Survival Guide for Business Travellers : Air Travel
According to Ryan Bingham, played to perfection by George Clooney in Up In The Air, avoiding people with children, the elderly and certain ethnic groups is a must when attempting to travel on business efficiently.
Here are my top tips on how to survive your business trips with a little less stereotyping than our friend Ryan…
1. Preparation is key before you travel
- When buying business clothes get help from your tailor/salesperson on which suit fabrics are less resistant to creasing, shirt fabrics that are easier to iron and more crease-resistant. I always ask my own clients whether they travel or not and the answer determines the types of fabrics that client needs to focus on.
- Keep your business travel suit dark – preferably dark grey or deep navy. This will stop you scratching your head over what colour shirts and ties will work. A deep navy suit if cut and styled right is the most versatile as the jacket can be used as a blazer for evening dinners, client entertaining etc.
- When you get your shirts laundered, have them folded rather than on hangars. This means you always have them ready to go and easy to pack at a moment’s notice.
- Visualise your trip when deciding what to pack. Take a few minutes to look at your schedule and then visualise your journey from beginning to end. Then only get out the items of clothing you need at each stage of the trip to ensure you pack as light as possible.
- Use a carry-on rather than luggage that needs checking in. Checking in luggage wastes on average 35 minutes for domestic flights and even longer for medium-long haul trips. Times that by how many trips you take in a year and that could be a huge number of days wasted!
- When you pack keep everything neatly folded and use all available space. Your suit will take up the most space so either wear it (for a short flight) or pack the trousers and wear the jacket as a blazer (handy to stow your boarding pass and passport for quick access).
- Check-in online before you travel and have your boarding pass pre-printed (or available on your smartphone) which saves you the bother of going to a check-in desk.
- Make sure you have already prepared for your meetings, written any presentations before you travel. Don’t rely on cramming it all in during the flight! The journey should be used to review and relax – get your head ready for the Big Game.
- Work out your journey time to the airport and pre-book your taxi, or if you live in a big city I strongly recommend Uber because you can usually get a ride in minutes.
- Just before you walk out the door stick all your electronic devices in the front (or easiest accessible) compartment of your carry-on bag.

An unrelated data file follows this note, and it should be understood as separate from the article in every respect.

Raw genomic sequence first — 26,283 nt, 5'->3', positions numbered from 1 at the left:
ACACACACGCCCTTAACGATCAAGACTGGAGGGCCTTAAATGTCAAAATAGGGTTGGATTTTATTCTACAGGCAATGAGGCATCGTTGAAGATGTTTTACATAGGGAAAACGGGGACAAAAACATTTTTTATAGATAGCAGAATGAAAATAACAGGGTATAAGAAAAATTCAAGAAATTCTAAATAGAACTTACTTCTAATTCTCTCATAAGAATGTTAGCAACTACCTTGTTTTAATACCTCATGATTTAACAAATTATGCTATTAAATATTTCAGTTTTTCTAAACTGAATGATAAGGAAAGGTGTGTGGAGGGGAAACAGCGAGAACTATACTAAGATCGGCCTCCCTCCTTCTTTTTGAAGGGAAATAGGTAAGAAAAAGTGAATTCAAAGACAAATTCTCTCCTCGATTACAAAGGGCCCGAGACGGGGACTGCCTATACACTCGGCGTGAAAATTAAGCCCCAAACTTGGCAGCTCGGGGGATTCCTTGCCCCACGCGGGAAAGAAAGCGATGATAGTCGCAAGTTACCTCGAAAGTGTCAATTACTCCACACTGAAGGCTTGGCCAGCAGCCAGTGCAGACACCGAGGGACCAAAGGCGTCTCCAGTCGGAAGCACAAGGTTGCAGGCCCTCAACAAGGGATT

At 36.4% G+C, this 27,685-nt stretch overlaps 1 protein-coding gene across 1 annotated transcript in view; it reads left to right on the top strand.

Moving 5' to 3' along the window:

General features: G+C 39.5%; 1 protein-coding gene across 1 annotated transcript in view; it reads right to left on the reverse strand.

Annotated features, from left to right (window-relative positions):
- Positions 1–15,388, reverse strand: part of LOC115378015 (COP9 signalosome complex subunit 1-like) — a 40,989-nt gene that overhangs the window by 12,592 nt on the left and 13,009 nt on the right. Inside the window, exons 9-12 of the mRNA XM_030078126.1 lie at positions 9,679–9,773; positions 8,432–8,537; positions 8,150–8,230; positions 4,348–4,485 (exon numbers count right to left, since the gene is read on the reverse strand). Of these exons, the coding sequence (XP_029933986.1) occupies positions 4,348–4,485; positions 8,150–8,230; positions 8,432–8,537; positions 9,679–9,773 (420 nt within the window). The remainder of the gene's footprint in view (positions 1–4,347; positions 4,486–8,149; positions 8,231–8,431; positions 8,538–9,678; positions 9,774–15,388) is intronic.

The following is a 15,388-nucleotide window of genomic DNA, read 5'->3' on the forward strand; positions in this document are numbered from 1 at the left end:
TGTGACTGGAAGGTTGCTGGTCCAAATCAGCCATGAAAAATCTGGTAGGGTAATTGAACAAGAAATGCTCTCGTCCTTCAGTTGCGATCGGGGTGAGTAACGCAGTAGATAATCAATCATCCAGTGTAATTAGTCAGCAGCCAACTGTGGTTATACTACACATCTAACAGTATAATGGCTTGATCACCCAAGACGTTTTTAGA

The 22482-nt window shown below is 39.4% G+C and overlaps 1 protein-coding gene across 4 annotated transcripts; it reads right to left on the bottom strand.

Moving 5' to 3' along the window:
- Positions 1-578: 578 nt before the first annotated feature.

2. At the airport
- If you’ve followed everything I’ve outlined in part one, then part two should be a breeze starting with arriving at the airport – head directly to security with your pre-printed boarding pass ready that you smugly stuck in your jacket pocket before you left the house.
- As you enter the security zone, scan the queues quickly. Here I would take Ryan’s advice and avoid getting behind anyone with kids. Sometimes however you can’t pick and choose where to line up and you need to do what you're told else there’ll be big trouble – so while you wait in line take off your jacket, remove your belt and watch and pop them in your jacket pockets, and untie the laces on your shoes. Bonus points to you if you are wearing slip-ons!
- When it’s your turn, pop your bag on the conveyor belt, grab two trays, pop your coat and shoes in the first and then grab your electronic devices and stick them in the second. Whip through the scanner without setting off the dreaded beep, collect your belongings and off you go.
- Grab two bottles of water and drink one before you board, drink the other during take-off. And I mean really drink it, like down the darn thing. I have no idea of the scientific reasons why but flying can create havoc with the digestive system so if you don’t want to be bunged up for a few days after your flight drink your water as I’ve prescribed and it will help keep you nice and regular. Having experienced no action for a while after your flight, you really don't want your next bowel movement to want to occur during your big presentation.
Repeat the above for the return trip home and you should be in good shape – do this on your next few trips and you’ll form habits that will keep you an efficient, happy traveller until someone invents a teleportation device. Which less face it isn't likely to happen any time soon.